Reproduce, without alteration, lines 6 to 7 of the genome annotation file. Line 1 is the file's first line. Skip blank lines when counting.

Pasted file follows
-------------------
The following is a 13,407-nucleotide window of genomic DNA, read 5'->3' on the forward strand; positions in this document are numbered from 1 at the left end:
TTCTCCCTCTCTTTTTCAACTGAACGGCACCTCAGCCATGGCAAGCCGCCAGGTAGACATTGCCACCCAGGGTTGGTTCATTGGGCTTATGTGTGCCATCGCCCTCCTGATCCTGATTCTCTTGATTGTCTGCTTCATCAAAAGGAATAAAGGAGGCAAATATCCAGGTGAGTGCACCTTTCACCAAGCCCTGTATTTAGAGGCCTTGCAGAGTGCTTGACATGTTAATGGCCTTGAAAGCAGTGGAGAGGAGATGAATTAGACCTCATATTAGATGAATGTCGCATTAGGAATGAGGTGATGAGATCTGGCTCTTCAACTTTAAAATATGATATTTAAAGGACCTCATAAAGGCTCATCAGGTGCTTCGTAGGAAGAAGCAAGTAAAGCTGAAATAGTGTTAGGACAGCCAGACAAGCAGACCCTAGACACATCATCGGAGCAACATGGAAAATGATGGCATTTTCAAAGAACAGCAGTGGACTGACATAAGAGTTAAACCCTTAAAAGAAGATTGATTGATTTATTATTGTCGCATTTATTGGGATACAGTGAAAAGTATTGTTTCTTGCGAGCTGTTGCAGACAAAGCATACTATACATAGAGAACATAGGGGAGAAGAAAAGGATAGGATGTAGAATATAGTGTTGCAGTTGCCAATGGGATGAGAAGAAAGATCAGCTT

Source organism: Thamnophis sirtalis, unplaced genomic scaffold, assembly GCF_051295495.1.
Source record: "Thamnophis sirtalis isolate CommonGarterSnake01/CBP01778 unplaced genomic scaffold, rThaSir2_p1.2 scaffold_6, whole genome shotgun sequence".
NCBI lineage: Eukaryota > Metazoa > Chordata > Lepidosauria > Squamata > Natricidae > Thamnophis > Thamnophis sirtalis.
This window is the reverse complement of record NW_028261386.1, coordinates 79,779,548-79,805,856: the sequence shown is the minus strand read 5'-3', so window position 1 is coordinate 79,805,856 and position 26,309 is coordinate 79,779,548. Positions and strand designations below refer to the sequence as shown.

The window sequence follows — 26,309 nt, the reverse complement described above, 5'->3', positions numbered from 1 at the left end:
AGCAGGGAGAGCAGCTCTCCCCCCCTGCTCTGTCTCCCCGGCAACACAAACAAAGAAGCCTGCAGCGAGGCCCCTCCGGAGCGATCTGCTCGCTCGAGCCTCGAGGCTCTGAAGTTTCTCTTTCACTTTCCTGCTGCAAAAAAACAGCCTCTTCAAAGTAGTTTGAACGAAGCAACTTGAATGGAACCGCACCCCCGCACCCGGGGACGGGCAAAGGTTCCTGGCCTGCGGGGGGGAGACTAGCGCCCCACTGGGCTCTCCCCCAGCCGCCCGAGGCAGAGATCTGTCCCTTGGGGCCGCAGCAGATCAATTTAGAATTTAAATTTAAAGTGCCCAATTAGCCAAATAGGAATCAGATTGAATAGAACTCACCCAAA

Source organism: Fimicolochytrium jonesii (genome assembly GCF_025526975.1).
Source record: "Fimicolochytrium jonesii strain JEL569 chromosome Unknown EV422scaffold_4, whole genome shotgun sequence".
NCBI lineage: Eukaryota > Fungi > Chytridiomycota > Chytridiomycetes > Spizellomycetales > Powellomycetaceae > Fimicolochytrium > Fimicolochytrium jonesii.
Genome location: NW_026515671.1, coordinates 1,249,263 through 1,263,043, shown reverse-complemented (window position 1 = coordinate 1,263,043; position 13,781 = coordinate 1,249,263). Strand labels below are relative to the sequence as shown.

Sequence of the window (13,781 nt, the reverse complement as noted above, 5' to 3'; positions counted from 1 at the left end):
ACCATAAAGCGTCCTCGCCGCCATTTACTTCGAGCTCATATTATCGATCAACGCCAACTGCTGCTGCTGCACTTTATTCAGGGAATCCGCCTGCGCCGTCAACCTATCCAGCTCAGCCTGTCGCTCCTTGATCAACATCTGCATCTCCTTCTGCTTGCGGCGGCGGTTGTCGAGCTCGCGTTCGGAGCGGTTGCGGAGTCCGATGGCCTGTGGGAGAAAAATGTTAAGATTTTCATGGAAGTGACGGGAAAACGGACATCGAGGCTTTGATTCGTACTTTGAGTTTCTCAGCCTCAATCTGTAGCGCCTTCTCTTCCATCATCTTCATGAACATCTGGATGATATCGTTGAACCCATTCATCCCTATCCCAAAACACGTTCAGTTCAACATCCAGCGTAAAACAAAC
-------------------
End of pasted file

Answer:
This window is the reverse complement of record NW_028261386.1, coordinates 79,779,548-79,805,856: the sequence shown is the minus strand read 5'-3', so window position 1 is coordinate 79,805,856 and position 26,309 is coordinate 79,779,548. Positions and strand designations below refer to the sequence as shown.

The window sequence follows — 26,309 nt, the reverse complement described above, 5'->3', positions numbered from 1 at the left end: